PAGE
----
Sharing emotions means being able to use “I feel” statements – for example, “I feel angry,” “I feel sad,” “I feel confused.” It’s important not to add the word “that” to our “I feel” statements – “I feel that…” – which changes the statement from an expression of emotion to an intellectual explanation.
To share emotions we must have a high level of trust with the other person. We make ourselves vulnerable, lower some of our boundaries and let our friend, partner or therapist see us at moments when we may not be at our best.
When we are truly able to share emotions with another person, we are being emotionally available. But, for a variety of reasons, not everyone has the same capacity for emotional availability.
Emotional availability is to some extent a learned skill. If we grow up in a home in which it is safe to explore and express emotions, we will find it easier to do so as adults. We can express sadness, excitement, self-doubt, fear and even anger without thinking it will end our relationship. We will not only be able to express our own emotions, but we will also have the ability to sense emotions in others.
On the other hand, if we grow up in a home in which emotions are contained or not valued (for example, when intellectual performance, perfection, secrets or physical attributes are given highest priority), we may have a harder time identifying and expressing our emotions as adults.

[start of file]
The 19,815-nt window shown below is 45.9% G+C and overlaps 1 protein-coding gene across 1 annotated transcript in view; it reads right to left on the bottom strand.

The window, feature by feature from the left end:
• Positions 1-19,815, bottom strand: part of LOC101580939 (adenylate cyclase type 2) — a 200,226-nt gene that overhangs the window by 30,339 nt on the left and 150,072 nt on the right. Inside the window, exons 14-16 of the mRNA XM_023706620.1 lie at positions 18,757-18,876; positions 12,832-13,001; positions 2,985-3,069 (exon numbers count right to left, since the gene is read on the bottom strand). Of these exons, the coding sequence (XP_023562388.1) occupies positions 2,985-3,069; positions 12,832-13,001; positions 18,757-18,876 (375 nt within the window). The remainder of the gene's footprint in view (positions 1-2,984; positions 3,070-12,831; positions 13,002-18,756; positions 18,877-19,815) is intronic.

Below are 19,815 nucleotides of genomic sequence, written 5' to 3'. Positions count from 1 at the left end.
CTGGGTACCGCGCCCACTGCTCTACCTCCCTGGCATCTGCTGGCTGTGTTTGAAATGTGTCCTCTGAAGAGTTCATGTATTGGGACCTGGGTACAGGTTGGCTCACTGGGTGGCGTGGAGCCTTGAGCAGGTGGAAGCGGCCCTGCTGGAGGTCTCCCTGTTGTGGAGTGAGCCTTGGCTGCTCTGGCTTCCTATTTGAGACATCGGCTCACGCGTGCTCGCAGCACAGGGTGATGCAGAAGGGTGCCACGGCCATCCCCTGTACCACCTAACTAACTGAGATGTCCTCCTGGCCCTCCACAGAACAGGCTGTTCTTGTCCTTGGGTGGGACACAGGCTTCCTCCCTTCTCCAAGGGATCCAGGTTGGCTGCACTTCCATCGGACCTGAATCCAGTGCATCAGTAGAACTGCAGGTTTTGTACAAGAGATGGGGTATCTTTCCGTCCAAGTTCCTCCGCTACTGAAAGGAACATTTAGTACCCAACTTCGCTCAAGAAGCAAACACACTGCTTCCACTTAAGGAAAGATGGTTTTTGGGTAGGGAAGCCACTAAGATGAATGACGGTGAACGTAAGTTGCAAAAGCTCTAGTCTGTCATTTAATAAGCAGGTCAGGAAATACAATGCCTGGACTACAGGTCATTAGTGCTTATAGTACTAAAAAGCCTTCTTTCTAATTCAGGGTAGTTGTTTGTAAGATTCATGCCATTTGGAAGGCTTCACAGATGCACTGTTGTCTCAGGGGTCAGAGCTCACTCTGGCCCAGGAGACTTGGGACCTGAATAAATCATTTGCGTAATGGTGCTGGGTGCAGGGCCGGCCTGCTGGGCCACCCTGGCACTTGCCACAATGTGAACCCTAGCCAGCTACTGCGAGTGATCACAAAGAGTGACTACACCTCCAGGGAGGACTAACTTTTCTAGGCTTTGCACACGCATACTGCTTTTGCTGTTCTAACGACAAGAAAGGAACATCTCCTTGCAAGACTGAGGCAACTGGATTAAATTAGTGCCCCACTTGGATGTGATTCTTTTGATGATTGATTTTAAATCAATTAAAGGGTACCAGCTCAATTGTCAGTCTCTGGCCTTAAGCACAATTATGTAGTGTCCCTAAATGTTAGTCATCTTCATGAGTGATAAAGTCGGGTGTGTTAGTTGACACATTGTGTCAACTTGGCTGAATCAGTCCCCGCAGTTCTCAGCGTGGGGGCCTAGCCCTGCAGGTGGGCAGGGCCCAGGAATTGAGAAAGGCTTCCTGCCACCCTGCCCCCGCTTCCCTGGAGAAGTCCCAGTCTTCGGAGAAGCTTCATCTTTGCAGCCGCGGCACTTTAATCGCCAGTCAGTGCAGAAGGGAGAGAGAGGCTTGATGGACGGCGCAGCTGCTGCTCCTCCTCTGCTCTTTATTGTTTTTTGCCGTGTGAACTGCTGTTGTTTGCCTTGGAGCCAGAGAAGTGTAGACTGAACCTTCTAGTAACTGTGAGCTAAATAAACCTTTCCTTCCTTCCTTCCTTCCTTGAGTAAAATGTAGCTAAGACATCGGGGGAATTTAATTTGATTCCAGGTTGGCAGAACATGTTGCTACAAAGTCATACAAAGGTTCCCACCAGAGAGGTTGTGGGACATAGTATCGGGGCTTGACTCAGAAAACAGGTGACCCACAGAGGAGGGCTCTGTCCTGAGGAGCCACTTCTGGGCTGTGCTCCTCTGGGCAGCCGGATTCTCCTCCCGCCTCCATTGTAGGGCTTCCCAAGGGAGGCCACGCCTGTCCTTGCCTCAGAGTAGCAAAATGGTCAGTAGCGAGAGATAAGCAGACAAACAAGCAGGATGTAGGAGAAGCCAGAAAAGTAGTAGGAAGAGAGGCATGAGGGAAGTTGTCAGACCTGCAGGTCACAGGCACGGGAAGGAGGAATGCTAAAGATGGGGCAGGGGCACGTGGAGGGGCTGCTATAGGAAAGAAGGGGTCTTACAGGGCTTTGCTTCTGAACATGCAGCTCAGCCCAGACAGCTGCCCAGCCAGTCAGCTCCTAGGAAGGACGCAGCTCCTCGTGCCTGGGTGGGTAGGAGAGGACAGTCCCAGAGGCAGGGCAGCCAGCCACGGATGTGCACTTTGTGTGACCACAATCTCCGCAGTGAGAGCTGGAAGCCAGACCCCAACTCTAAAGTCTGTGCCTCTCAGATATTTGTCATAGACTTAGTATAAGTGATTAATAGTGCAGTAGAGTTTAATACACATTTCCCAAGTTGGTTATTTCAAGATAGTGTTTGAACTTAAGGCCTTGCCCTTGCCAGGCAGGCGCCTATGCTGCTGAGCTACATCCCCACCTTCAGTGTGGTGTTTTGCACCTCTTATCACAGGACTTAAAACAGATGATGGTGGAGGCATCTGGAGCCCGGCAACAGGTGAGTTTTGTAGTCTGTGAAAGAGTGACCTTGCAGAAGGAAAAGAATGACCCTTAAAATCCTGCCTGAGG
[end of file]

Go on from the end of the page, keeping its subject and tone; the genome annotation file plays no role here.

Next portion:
In a romantic relationship, the two partners must be somewhat balanced in their emotional availability. This can seem easy in the earliest stages of the relationship, when both partners are fully engaged, excited and caught up in the intensity of attention and learning about each other. Both individuals are likely to be in a heightened emotional state and even reserved people may find themselves expressing more emotions than usual.
But as the relationship moves into a more committed stage, when “normal” life takes over and some of the early excitement diminishes, the partners may learn that their individual emotional characters and needs are quite different. Instead of all the focus of their time together being on each other and the relationship, one partner may now return his or her attention (and even passion) to work, family or outside activities.
One partner may seem more reserved and less emotional than in the initial stages, while the other continues to hunger for the extreme vulnerability and closeness they experienced in those early days. Over time, without intervention, their differences can become a burden, one person feeling smothered and the other feeling emotionally abandoned.
In a successful relationship, both partners must have personal boundaries, strong identities, self-esteem AND emotional fulfillment at the level that seems right for them. The more the individuals have explored their own boundaries, identity, self-esteem and emotions, the easier it will be to share that knowledge and skill in a mature, committed relationship.
The ideal time to begin this exploration is before we begin a relationship. But if we find ourselves in a relationship that is emotionally out of balance, a therapist or relationship coach can be extremely helpful as we seek emotional communication and fulfillment.
For a free phone consult, call Dr. Fibus at 818.395.2831.